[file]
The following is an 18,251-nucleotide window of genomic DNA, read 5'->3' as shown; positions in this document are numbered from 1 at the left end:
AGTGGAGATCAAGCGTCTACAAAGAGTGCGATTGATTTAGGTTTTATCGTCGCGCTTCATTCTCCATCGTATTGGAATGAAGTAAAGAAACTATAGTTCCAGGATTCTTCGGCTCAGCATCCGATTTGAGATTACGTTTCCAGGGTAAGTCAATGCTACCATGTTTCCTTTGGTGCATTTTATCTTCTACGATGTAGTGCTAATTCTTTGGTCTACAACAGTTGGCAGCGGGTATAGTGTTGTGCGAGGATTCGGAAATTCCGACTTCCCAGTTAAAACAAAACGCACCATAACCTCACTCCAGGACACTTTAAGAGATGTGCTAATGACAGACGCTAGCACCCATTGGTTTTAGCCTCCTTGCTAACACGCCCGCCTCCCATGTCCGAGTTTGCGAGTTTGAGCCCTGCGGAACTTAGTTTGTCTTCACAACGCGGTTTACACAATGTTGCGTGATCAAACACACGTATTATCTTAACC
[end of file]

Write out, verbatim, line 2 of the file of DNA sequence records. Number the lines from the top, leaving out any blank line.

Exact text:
AGTGGAGATCAAGCGTCTACAAAGAGTGCGATTGATTTAGGTTTTATCGTCGCGCTTCATTCTCCATCGTATTGGAATGAAGTAAAGAAACTATAGTTCCAGGATTCTTCGGCTCAGCATCCGATTTGAGATTACGTTTCCAGGGTAAGTCAATGCTACCATGTTTCCTTTGGTGCATTTTATCTTCTACGATGTAGTGCTAATTCTTTGGTCTACAACAGTTGGCAGCGGGTATAGTGTTGTGCGAGGATTCGGAAATTCCGACTTCCCAGTTAAAACAAAACGCACCATAACCTCACTCCAGGACACTTTAAGAGATGTGCTAATGACAGACGCTAGCACCCATTGGTTTTAGCCTCCTTGCTAACACGCCCGCCTCCCATGTCCGAGTTTGCGAGTTTGAGCCCTGCGGAACTTAGTTTGTCTTCACAACGCGGTTTACACAATGTTGCGTGATCAAACACACGTATTATCTTAACC